Endothelial cell adhesion molecules are partly responsible for the distinct organ distribution of cancer metastases. Dipeptidyl peptidase IV (DPP IV) expressed on rat lung capillary endothelia is shown here to be an adhesion receptor for rat breast cancer cells and to mediate lung colonization by these tumor cells. Fibronectin (FN) assembled on breast cancer cell surfaces into multiple, randomly dispersed globules from cellular and plasma FN is identified as the principal ligand for DPP IV. Ligand expression correlates quantitatively with the tumor cells' capabilities to bind to DPP IV and to metastasize to the lungs. DPP IV/FN-mediated adhesion and metastasis are blocked when tumor cells are incubated with soluble DPP IV prior to conducting adhesion and lung colony assays. Adhesion is also blocked by anti-DPP IV monoclonal antibody 6A3 and anti-FN antiserum. However, adhesion to immobilized FN is unaffected by soluble plasma FN and, thus, can happen during hematogenous spread of cancer cells at high plasma FN concentrations. The ability of many cancer cells to capture FN molecules on their surface and to augment such deposits by FN self-association during passage in the blood suggests that DPP IV/FN binding may be a relatively common mechanism for lung metastasis.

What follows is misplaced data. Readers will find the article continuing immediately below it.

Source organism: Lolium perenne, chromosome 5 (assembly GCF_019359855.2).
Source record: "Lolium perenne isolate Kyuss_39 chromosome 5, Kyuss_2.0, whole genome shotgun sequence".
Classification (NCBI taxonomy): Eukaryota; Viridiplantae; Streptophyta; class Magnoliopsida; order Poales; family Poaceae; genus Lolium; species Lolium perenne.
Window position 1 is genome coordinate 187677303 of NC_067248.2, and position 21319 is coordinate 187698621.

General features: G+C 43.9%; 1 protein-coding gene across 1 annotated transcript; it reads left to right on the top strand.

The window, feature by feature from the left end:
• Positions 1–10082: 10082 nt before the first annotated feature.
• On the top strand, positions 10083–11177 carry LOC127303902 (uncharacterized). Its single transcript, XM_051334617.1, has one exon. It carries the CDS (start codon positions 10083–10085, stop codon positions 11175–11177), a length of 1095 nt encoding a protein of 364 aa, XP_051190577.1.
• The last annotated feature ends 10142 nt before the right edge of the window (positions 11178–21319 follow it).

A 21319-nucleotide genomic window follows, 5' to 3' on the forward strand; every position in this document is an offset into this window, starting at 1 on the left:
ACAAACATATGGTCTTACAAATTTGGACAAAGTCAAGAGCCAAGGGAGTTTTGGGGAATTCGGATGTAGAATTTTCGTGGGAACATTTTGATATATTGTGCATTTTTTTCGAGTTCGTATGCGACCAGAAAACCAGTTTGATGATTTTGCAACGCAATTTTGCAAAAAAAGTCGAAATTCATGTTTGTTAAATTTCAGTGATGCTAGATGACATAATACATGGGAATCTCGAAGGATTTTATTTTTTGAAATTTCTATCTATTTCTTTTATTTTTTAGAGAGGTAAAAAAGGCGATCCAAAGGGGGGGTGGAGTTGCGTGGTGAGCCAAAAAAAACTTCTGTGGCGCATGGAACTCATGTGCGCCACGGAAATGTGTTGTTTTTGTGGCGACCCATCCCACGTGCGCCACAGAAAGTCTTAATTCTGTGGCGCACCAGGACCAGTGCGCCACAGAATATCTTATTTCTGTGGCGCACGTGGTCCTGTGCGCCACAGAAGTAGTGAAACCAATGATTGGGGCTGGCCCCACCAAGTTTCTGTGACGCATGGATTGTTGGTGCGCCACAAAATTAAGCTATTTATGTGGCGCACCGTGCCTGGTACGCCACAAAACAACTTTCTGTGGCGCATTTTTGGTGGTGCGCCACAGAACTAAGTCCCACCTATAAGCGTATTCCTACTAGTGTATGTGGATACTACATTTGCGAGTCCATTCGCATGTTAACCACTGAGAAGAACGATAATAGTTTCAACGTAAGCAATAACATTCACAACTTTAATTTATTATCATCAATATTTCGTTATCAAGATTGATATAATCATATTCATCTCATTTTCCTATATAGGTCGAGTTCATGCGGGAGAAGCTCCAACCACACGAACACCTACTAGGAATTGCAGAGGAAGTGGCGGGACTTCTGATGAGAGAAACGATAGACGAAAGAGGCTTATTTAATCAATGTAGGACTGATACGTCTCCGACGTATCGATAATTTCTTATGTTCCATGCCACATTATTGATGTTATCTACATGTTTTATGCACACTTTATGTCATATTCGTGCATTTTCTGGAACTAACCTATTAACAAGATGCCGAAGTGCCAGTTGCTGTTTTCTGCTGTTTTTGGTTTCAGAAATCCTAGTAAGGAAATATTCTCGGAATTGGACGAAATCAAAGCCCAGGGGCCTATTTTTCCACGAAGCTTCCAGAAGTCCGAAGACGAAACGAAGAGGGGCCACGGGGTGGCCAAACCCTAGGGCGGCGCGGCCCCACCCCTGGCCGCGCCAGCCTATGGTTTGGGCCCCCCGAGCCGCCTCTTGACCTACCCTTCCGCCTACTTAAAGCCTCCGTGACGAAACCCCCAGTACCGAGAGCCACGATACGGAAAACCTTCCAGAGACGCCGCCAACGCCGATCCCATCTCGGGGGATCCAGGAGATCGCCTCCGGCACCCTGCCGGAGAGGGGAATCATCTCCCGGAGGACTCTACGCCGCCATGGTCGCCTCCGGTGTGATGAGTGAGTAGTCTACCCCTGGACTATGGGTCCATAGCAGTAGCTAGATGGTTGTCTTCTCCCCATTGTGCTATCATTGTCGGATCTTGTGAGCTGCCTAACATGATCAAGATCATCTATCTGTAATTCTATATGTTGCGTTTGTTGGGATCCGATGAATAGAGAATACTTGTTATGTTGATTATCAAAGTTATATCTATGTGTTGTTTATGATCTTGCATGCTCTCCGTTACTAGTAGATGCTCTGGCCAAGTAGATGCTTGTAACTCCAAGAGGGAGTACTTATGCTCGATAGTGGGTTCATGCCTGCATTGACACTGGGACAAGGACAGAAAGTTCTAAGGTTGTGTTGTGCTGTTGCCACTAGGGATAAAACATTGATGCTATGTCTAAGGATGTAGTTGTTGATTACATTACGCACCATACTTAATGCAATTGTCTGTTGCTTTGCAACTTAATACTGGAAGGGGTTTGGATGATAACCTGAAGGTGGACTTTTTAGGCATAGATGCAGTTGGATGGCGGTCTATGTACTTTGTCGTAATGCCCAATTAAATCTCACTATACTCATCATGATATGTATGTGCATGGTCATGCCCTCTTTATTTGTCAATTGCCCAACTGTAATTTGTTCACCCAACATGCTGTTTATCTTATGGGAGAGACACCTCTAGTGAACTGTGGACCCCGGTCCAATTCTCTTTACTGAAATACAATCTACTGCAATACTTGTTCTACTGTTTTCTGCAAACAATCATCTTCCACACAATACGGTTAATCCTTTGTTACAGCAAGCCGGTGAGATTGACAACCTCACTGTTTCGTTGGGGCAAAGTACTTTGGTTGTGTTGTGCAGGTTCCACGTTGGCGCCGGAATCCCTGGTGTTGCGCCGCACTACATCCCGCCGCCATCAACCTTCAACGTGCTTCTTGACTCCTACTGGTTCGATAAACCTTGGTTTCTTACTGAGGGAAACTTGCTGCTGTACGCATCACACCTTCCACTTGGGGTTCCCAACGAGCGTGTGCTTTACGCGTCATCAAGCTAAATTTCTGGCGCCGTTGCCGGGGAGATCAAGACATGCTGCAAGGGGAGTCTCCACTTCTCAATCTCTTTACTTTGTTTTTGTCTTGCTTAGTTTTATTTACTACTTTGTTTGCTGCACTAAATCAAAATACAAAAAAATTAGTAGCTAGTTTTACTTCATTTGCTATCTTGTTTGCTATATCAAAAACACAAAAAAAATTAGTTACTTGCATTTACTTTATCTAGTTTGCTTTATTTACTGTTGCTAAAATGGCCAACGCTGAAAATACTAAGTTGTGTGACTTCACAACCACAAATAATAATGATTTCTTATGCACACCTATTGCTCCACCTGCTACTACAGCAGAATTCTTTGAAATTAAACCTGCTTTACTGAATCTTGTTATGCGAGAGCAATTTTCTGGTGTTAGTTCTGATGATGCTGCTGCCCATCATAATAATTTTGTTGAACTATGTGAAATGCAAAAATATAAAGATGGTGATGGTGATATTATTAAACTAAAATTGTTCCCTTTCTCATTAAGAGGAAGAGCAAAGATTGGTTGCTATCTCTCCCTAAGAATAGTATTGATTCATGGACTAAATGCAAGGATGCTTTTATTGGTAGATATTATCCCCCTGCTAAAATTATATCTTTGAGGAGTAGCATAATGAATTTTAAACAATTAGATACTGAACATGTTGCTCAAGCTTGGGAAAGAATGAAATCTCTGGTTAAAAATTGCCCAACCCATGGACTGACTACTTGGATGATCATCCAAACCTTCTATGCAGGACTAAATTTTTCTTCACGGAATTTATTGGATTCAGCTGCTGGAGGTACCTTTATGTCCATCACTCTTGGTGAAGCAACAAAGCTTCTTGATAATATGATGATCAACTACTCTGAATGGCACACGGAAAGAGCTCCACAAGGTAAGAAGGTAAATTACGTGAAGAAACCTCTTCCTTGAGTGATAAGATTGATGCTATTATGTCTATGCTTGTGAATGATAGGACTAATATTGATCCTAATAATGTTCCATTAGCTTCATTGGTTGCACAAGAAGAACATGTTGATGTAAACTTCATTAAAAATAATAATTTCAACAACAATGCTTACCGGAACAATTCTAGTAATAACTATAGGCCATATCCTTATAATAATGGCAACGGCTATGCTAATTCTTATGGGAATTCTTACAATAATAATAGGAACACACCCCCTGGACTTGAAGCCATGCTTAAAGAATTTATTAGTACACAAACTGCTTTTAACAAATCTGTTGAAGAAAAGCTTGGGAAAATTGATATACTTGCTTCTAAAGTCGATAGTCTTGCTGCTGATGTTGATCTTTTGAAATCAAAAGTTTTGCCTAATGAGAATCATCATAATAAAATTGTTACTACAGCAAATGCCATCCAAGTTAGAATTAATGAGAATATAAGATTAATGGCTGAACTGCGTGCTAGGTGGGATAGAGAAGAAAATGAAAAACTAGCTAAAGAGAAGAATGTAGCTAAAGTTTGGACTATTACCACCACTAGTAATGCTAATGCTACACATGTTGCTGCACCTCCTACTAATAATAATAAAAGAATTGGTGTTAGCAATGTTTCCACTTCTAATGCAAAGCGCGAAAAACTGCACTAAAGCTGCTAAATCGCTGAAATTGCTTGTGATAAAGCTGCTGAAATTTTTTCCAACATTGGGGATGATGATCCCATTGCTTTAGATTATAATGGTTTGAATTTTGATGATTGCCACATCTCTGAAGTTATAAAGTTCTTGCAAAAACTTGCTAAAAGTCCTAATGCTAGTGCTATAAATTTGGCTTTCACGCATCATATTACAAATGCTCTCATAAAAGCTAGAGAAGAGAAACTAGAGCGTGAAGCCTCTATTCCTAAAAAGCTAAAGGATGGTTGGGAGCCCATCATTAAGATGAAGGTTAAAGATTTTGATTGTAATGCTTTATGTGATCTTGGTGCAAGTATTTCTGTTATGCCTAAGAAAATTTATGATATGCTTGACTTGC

All Science Journal Classification (ASJC) codes
- Molecular Biology
- Cell Biology